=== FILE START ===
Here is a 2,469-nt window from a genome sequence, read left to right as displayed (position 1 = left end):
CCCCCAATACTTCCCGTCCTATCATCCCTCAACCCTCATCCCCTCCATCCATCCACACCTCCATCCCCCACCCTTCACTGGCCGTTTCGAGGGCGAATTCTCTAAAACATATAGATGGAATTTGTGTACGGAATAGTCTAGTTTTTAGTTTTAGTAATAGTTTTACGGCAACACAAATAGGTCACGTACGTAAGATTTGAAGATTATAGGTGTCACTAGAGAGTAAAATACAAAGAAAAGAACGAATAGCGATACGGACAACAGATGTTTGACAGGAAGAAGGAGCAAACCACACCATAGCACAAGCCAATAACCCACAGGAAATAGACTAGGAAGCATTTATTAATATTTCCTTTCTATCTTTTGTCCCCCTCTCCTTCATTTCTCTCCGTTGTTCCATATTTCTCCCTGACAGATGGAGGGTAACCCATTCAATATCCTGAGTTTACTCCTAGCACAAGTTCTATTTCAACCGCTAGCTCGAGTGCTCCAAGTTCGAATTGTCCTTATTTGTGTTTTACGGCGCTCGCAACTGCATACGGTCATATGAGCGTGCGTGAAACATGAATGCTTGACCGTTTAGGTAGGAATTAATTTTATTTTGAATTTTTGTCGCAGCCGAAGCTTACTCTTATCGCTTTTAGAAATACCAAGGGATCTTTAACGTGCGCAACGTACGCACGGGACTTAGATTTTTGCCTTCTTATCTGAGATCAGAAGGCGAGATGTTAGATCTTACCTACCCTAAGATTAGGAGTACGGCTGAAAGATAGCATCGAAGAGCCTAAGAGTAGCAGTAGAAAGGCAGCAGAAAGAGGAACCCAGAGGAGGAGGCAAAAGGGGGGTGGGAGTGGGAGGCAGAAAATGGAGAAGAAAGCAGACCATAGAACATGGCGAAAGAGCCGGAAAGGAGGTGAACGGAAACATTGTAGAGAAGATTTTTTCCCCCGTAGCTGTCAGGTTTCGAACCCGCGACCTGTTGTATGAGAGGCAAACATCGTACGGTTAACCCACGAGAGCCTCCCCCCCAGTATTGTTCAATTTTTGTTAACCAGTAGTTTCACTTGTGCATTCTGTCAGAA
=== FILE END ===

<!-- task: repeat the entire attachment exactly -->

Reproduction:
Here is a 2,469-nt window from a genome sequence, read left to right as displayed (position 1 = left end):
CCCCCAATACTTCCCGTCCTATCATCCCTCAACCCTCATCCCCTCCATCCATCCACACCTCCATCCCCCACCCTTCACTGGCCGTTTCGAGGGCGAATTCTCTAAAACATATAGATGGAATTTGTGTACGGAATAGTCTAGTTTTTAGTTTTAGTAATAGTTTTACGGCAACACAAATAGGTCACGTACGTAAGATTTGAAGATTATAGGTGTCACTAGAGAGTAAAATACAAAGAAAAGAACGAATAGCGATACGGACAACAGATGTTTGACAGGAAGAAGGAGCAAACCACACCATAGCACAAGCCAATAACCCACAGGAAATAGACTAGGAAGCATTTATTAATATTTCCTTTCTATCTTTTGTCCCCCTCTCCTTCATTTCTCTCCGTTGTTCCATATTTCTCCCTGACAGATGGAGGGTAACCCATTCAATATCCTGAGTTTACTCCTAGCACAAGTTCTATTTCAACCGCTAGCTCGAGTGCTCCAAGTTCGAATTGTCCTTATTTGTGTTTTACGGCGCTCGCAACTGCATACGGTCATATGAGCGTGCGTGAAACATGAATGCTTGACCGTTTAGGTAGGAATTAATTTTATTTTGAATTTTTGTCGCAGCCGAAGCTTACTCTTATCGCTTTTAGAAATACCAAGGGATCTTTAACGTGCGCAACGTACGCACGGGACTTAGATTTTTGCCTTCTTATCTGAGATCAGAAGGCGAGATGTTAGATCTTACCTACCCTAAGATTAGGAGTACGGCTGAAAGATAGCATCGAAGAGCCTAAGAGTAGCAGTAGAAAGGCAGCAGAAAGAGGAACCCAGAGGAGGAGGCAAAAGGGGGGTGGGAGTGGGAGGCAGAAAATGGAGAAGAAAGCAGACCATAGAACATGGCGAAAGAGCCGGAAAGGAGGTGAACGGAAACATTGTAGAGAAGATTTTTTCCCCCGTAGCTGTCAGGTTTCGAACCCGCGACCTGTTGTATGAGAGGCAAACATCGTACGGTTAACCCACGAGAGCCTCCCCCCCAGTATTGTTCAATTTTTGTTAACCAGTAGTTTCACTTGTGCATTCTGTCAGAA